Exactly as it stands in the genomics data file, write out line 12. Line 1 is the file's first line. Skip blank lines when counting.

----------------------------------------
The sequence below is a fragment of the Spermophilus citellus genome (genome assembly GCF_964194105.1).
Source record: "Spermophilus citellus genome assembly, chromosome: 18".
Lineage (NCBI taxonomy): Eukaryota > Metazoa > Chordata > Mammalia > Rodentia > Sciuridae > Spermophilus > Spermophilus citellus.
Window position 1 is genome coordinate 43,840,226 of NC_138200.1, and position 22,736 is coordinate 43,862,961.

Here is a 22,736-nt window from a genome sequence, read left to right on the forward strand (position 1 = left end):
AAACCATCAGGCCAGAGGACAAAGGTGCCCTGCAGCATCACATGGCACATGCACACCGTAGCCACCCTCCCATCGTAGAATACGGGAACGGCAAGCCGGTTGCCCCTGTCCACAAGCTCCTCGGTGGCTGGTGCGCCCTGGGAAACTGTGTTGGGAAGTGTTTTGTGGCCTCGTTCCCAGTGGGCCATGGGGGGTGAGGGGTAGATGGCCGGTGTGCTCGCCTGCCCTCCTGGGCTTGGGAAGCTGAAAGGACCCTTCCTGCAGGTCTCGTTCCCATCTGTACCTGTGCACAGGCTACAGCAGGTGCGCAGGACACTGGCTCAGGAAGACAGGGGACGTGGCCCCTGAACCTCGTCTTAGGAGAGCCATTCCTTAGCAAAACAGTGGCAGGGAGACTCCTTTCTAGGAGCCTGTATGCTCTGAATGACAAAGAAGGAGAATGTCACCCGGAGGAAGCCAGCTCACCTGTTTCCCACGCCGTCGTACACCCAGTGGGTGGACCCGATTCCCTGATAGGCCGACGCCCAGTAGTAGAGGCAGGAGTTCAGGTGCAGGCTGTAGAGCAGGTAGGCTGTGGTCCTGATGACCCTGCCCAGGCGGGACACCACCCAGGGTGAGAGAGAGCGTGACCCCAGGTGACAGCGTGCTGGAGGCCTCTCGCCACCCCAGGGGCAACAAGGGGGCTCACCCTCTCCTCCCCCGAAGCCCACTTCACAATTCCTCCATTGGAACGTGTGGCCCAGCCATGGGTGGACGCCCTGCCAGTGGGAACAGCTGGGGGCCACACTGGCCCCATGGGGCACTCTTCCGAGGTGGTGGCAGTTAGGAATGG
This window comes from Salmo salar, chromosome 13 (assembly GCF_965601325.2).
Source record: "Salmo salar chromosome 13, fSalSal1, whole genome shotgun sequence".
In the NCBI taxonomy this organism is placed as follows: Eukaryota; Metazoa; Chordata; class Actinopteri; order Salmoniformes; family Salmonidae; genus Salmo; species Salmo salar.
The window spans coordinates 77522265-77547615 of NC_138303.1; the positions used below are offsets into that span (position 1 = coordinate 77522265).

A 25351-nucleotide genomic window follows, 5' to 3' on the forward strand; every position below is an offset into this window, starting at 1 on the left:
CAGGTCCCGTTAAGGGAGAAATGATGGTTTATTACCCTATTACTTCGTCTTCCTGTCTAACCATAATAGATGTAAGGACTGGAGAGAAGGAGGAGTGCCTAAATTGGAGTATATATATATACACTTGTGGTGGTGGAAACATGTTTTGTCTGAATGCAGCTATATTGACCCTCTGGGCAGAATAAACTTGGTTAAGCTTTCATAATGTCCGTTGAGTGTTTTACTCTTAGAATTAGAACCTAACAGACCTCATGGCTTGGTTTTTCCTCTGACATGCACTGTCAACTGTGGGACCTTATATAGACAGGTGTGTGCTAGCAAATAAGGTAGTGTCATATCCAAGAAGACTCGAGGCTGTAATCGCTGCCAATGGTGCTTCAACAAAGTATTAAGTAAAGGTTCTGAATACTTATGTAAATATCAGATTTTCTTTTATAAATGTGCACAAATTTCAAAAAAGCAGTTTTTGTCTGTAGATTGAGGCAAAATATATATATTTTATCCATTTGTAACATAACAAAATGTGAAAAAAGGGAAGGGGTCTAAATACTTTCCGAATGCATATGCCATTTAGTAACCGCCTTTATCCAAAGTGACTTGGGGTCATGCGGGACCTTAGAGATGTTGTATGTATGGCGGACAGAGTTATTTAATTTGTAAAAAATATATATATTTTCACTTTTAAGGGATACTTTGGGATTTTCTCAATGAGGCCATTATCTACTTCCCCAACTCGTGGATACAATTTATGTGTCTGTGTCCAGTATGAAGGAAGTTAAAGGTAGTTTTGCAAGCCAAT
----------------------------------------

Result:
CAGGTCCCGTTAAGGGAGAAATGATGGTTTATTACCCTATTACTTCGTCTTCCTGTCTAACCATAATAGATGTAAGGACTGGAGAGAAGGAGGAGTGCCTAAATTGGAGTATATATATATACACTTGTGGTGGTGGAAACATGTTTTGTCTGAATGCAGCTATATTGACCCTCTGGGCAGAATAAACTTGGTTAAGCTTTCATAATGTCCGTTGAGTGTTTTACTCTTAGAATTAGAACCTAACAGACCTCATGGCTTGGTTTTTCCTCTGACATGCACTGTCAACTGTGGGACCTTATATAGACAGGTGTGTGCTAGCAAATAAGGTAGTGTCATATCCAAGAAGACTCGAGGCTGTAATCGCTGCCAATGGTGCTTCAACAAAGTATTAAGTAAAGGTTCTGAATACTTATGTAAATATCAGATTTTCTTTTATAAATGTGCACAAATTTCAAAAAAGCAGTTTTTGTCTGTAGATTGAGGCAAAATATATATATTTTATCCATTTGTAACATAACAAAATGTGAAAAAAGGGAAGGGGTCTAAATACTTTCCGAATGCATATGCCATTTAGTAACCGCCTTTATCCAAAGTGACTTGGGGTCATGCGGGACCTTAGAGATGTTGTATGTATGGCGGACAGAGTTATTTAATTTGTAAAAAATATATATATTTTCACTTTTAAGGGATACTTTGGGATTTTCTCAATGAGGCCATTATCTACTTCCCCAACTCGTGGATACAATTTATGTGTCTGTGTCCAGTATGAAGGAAGTTAAAGGTAGTTTTGCAAGCCAAT